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The Sun Magazine

Essays, Memoirs, and True Stories

Kicking The Corpse, Or Is This Love?

I’m having a hard time writing this. I think I’ve figured out why. I want it to be a eulogy, but I can’t stop kicking the corpse. I want you to care that another American newspaper has expired. But I wonder if I care.

A Banana By Any Other Name

The Case Against Brand-Name Vegetables

Brand-name merchandise is nothing new; in 17th-century England, advertisements for brandname teas offered enjoyment to “all gentlemen.” Not until about 85 years ago, however, did food manufacturers in this country begin to establish and promote brand names.

Remembering The Bicentennial

Hey, weren ’t they the good old days? Remember? Red, white and blue mugs from your gas station, ponderous pronouncements by politicians (“ . . . and in this, our bicentennial year, let us bathe in the waters of continued promise . . . ”) and big TV events of the sort that bring tears to the eyes of devoted Cronkite watchers. Those TV spectacles were great. How about those fireworks? CBS blew up an island in New York harbor for the patriotic entertainment of throbbing millions. Oh yeah. The Bicentennial. I loved it. Always a dull moment. The longest year in our nation’s proud history. At least it seemed that way.


Surely if there is a God in heaven he must tremble each time an Afrikaner passes from this world, rematerializing, whanging away on the Pearly Gates with his knobkerrie, irritated, wondering where the hell the boy carrying his luggage has disappeared to, absolutely vein-throbbing furious at being made to wait for entrance.

Relative Poverty And Frugality

I don’t know much about Paolo Soleri, or his work with what he calls arcologies (from architecture-ecology), except that he is highly respected by people I respect.


S., tired eyes, summing up her life: “I cannot, at this particular time in my life, give up paper towels. I need them.”

Monstrosity And Beauty

Book Review

Like any art form, the short story imposes particular demands. Generally it focuses on a single central character, with a limited supporting cast. Physical descriptions and details of the setting are held to a minimum. Exposition is also limited, and the prolonged digressions of early writers of fiction eliminated. The general rule of the short story, laid out early by Poe, is that no detail is to be included that does not contribute to the central effect. All these demands have had their effect on the development of the modern novel. As early as Hawthorne one can see writers beginning to subject their novels to the rigors of the shorter form. Especially in the twentieth century, many novelists have served their apprenticeships as short story writers, and at their best (as in John Cheever’s Falconer, reviewed in the May issue) have produced lean concentrated works with all the weight of much larger volumes.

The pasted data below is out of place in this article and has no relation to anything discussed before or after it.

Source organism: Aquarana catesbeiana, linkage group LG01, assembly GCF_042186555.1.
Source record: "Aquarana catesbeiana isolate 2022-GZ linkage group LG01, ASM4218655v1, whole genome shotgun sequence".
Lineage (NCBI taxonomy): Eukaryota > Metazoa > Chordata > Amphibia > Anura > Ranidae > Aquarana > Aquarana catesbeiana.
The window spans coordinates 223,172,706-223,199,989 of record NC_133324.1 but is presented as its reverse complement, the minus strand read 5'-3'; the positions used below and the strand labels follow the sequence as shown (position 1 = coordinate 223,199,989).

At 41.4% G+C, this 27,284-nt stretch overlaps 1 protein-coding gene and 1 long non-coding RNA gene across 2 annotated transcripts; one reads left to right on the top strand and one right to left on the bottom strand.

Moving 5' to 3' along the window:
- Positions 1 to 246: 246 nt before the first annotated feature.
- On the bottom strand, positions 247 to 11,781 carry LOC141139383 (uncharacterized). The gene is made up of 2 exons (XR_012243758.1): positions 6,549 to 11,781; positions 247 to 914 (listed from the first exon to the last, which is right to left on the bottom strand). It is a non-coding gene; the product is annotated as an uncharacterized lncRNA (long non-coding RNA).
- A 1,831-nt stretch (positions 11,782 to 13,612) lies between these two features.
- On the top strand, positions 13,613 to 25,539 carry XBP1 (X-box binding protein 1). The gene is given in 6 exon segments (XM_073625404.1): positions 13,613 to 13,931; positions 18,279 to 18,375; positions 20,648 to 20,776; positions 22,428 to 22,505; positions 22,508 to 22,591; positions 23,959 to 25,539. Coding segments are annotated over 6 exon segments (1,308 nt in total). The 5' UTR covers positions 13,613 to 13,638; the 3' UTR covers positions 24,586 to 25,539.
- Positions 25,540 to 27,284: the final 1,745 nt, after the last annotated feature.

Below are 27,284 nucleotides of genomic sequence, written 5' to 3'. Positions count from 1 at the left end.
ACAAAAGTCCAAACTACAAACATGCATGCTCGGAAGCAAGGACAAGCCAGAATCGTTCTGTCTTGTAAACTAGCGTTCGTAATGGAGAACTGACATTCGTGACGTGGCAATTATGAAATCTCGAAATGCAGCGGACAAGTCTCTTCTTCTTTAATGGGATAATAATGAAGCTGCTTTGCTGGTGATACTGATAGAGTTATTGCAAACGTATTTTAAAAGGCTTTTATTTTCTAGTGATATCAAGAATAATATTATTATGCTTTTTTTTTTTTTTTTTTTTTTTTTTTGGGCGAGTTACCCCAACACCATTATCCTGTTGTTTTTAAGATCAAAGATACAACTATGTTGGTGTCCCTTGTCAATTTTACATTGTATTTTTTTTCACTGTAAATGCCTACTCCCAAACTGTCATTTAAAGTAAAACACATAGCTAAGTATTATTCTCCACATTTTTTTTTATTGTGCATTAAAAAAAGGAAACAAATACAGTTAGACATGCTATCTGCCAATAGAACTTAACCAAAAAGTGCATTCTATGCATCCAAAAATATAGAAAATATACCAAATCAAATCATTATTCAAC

Shadow Dancing

Early dawn. She sleeps. I caress her body with my eyes. I slide through her hair, gently kiss her closed eyelids. I taste her in my mouth and smell our sleepy warmth. I am amazed by her beauty, by the strength and kindness that is her face. I also see pettiness and hurt. My heart embraces her. I move closer, she murmurs and pushes against me. I fall asleep.

Temple Sweeper

Warm summer weather and more time outdoors bring with them predictable health problems, mostly minor, but nonetheless annoying. I would like to share some “home remedies” which are based mainly on herbal or holistic approaches.

A Secret Garden

Would you like to know how to cure “wagging teeth,” remove “freckles of the visage” and “botches of the face”? Medieval herbals are full of advice on these and other subjects.

In Joy

Tigger, Pooh’s friend, once spent a day discovering what Tiggers do best. He tried swimming, and decided that wasn’t it. Then he climbed a tree and as soon as he looked down decided that for sure wasn’t it. As I shared this search with Tigger, I found myself asking what is it us humans do best? I suspect it’s trying to be other than what we are.


The Vampire Of Menitz

The people of Menitz could never remember a time when there had not been a vampire. So of course it was hard for them to remember the details of the good old days.

*NOTE: Original copies of this issue are no longer available. Unbound, laser-printed copies will be provided for print orders.

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